San Francisco Fed President Mary Daly was one of the first to question investor behavior, saying, "To be honest with you, I don't quite know why markets are so optimistic about inflation. I think of them as priced for perfection." Similarly, St. Louis Fed President James Bullard said, "It could be that inflation starts to go in the other direction again, and then the Fed would have to react to that. I don't think there's enough pricing being put on that possibility." Summing up the Fed’s concern, the Bloomberg article “Defiant Bulls Stand Up to Fed With Trillion-Dollar Stock Rally” noted the sharp increase in asset prices was “fueling an unwarranted easing in financial conditions” that complicated the Fed’s fight against inflation.
Frankly, we’re surprised the Fed is surprised. The Chairman of the Federal Reserve made it very clear that the Fed would backstop financial markets in the case the Fed overtightens and asset prices and the economy experience a hard landing. By reminding investors of the Fed’s “powerful tools,” Chairman Powell was reassuring investors that the “Fed put” hasn’t gone away and it was safe to take risk—the Fed has your back! And for investors concerned about expensive valuations and an oncoming profit recession, get in line or risk being paddled and humiliated in front of your peers!
Fed members also appear confused by the relationship between the Fed’s powerful tools and concerning macroeconomic trends, such as inflation, wealth inequality, and the declining labor participation rate. Chairman Powell recently commented on the labor participation rate, noting rising retirements were contributing the decline. Based on his comments, it appears Powell is unable to connect the dots between the Fed’s powerful tools and retirement-enabling portfolio and home values. Instead, he blames COVID and doesn’t consider the linkage between the Federal Reserve’s bloated balance sheet, asset prices, and labor availability.
How many workers have retired or switched occupations to “asset flipper” during the current market cycle? I don’t know the exact number, but I know several. In fact, a good friend recently quit his full-time job to trade stock options. We spoke a couple weeks ago after he made $10,000 trading options in one week. I said, “Wow, annualized that’s over $500,000 a year without breaking a sweat! You’re making more than a teacher makes in a decade by simply clicking a mouse. Why work?” He replied, “Exactly! You can’t blame a brother for trying to make a living.” And no, I don’t blame him. He’s simply taking advantage of the Fed’s powerful tools and consensus view that large losses will be insured by additional bailouts.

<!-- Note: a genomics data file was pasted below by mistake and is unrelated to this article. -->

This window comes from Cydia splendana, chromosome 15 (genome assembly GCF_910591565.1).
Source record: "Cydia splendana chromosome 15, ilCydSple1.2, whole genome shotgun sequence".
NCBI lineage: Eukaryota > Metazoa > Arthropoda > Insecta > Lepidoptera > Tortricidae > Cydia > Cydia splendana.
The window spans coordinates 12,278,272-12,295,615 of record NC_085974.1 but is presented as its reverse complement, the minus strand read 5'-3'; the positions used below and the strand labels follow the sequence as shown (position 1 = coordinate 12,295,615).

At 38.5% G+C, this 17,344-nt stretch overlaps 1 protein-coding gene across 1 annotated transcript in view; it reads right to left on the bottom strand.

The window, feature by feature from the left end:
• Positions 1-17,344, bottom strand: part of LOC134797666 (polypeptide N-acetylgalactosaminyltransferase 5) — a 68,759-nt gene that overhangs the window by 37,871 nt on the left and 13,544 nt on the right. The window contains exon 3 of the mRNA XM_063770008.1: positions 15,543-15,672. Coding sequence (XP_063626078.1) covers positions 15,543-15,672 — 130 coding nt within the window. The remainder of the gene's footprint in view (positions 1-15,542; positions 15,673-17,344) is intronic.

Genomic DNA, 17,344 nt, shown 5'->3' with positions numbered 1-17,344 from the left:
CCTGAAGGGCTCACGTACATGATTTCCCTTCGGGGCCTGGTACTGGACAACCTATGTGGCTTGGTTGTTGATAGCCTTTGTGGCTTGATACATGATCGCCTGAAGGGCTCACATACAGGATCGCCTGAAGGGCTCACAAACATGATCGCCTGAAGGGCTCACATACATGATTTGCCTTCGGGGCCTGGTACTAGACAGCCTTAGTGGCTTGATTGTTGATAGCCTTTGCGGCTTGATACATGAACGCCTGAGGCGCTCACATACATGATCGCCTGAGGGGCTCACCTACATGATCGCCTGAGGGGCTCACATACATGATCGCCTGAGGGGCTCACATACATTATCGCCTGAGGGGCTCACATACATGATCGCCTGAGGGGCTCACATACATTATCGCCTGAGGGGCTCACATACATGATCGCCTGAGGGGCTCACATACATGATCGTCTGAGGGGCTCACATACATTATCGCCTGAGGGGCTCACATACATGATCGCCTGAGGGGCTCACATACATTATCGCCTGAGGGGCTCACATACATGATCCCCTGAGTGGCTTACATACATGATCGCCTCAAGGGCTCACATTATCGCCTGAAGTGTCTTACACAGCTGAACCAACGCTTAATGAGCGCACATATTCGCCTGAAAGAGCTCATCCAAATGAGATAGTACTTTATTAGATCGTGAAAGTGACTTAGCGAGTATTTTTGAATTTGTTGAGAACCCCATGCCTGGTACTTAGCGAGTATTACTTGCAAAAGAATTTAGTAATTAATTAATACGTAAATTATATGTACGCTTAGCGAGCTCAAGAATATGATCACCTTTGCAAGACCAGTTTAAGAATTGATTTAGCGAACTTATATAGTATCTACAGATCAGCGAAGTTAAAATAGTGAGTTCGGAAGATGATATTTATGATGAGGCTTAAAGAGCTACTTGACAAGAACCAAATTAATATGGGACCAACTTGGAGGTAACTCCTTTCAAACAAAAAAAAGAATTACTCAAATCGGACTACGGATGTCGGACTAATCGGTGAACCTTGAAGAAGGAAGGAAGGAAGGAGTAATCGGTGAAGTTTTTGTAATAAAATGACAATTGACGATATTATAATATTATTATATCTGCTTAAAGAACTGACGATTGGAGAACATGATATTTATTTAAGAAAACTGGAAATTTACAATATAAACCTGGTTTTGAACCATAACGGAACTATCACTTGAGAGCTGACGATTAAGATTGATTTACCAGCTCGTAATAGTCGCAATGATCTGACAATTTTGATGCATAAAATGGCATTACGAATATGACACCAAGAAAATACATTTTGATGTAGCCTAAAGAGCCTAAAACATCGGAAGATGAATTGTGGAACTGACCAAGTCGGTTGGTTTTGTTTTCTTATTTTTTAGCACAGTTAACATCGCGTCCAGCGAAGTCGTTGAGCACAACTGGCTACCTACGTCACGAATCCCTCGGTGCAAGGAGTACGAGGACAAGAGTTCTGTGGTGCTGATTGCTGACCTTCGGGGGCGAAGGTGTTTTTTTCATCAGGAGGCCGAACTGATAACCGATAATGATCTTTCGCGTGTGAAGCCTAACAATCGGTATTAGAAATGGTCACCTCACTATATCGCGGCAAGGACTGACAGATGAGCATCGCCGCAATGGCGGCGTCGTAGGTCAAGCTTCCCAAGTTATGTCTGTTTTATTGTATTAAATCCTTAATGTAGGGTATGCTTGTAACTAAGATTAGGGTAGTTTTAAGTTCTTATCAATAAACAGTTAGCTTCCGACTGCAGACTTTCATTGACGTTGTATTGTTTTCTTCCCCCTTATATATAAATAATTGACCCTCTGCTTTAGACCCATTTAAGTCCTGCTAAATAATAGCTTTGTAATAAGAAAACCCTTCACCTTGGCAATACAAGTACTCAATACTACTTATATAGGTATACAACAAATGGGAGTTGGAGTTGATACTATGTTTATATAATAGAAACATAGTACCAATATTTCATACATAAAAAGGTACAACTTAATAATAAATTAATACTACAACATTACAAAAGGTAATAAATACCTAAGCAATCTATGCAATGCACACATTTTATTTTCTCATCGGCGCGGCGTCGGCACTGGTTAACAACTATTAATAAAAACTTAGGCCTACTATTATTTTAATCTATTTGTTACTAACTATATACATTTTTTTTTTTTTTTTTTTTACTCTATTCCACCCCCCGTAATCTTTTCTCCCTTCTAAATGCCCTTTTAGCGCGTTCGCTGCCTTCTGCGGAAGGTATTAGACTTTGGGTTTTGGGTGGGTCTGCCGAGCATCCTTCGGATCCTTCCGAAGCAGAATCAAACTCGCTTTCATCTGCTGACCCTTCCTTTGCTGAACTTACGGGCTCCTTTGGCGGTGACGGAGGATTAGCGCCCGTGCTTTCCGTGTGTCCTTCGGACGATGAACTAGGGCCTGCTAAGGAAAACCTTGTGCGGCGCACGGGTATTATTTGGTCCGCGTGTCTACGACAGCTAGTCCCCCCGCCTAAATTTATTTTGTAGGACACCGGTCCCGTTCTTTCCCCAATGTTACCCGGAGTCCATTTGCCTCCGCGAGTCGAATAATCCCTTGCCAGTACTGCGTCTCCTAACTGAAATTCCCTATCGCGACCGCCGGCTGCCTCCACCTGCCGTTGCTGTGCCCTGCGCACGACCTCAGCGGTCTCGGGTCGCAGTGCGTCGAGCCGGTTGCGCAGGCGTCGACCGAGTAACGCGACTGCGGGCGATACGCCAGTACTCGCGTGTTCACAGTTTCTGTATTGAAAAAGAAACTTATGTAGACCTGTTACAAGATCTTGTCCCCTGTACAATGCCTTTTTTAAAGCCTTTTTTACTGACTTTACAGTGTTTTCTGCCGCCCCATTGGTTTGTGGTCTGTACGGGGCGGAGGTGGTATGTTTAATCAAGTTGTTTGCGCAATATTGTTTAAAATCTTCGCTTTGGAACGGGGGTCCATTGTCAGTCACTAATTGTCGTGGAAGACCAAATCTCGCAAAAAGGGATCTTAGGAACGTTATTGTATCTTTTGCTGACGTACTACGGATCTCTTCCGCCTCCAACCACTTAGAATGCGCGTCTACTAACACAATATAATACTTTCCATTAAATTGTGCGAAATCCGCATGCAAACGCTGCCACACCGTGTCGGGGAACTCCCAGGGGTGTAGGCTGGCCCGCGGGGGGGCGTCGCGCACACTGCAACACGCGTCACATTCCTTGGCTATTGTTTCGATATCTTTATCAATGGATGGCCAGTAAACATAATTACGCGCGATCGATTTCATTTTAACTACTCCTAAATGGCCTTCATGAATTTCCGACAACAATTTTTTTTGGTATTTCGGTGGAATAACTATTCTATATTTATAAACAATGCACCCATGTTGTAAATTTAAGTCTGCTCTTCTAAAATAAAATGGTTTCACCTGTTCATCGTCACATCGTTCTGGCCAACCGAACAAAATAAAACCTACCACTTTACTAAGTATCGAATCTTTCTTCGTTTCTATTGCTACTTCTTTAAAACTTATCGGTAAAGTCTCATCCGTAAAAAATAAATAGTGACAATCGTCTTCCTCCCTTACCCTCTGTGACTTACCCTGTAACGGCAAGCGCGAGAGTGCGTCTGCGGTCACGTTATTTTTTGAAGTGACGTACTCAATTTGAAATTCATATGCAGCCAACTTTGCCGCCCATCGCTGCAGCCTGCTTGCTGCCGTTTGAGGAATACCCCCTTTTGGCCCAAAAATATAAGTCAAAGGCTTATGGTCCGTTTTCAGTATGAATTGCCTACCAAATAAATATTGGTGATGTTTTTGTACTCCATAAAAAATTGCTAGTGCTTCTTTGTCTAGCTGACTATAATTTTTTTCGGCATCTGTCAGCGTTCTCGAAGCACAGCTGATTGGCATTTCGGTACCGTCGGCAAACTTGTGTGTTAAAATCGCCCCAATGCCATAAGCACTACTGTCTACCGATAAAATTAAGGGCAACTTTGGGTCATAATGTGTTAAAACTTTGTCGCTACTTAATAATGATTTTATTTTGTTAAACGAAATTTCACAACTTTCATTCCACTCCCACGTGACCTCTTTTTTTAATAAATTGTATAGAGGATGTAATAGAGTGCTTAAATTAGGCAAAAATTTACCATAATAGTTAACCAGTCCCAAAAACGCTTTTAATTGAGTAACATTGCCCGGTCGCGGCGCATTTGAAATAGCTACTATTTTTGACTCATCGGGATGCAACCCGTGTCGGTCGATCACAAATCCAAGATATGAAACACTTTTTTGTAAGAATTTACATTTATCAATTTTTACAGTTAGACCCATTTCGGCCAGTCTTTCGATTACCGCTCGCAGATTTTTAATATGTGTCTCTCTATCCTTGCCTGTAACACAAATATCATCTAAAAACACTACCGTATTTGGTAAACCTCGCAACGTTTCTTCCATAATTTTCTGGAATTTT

The belief that the Fed will protect capital allocators from losses was supported last week when the Fed announced it will create a new Bank Term Funding Program (BTFP). The program will offer loans to banks while allowing them to maintain par value on underwater collateral. While marking assets with losses to par may prevent bank failures in the near-term, we view it as another example of how the Fed’s powerful tools are used to monetize mistakes and socialize losses through inflation.
If Mr. Market had his paddle, we suspect he would use this opportunity to teach bankers and investors a very valuable lesson. However, with the paddle firmly in the Fed’s hands, the Fed published a statement reminding us of its tools and willingness to paper over losses that its zero interest-rate policy (ZIRP) encouraged. Specifically, the Fed said, “The Board is closely monitoring conditions across the financial system and is prepared to use its full range of tools to support households and businesses, and will take additional steps as appropriate.” We’ll place this statement with the others—in the Fed’s bulging moral hazard file.
As we approach the end of the current profit and market cycle, we are witnessing more instances of Mr. Market attempting to regain possession of his paddle. Once the paddle returns to its proper owner, we expect Mr. Market will resume teaching valuable lessons to investors that overpaid, bankers that overlent, and central bankers that kept rates too low for too long (again!). Will Mr. Market get his paddle back in 2023, or will another Fed-funded bailout keep the paddle in the Fed’s hands for another year? We’re not certain, but we know where the paddle will eventually land, and given the amount of mischief that’s accumulated this cycle, we wouldn’t want to be on its receiving end.
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ZIRP: A zero interest rate policy (ZIRP) is when a central bank sets its target short-term interest rate at or close to 0%.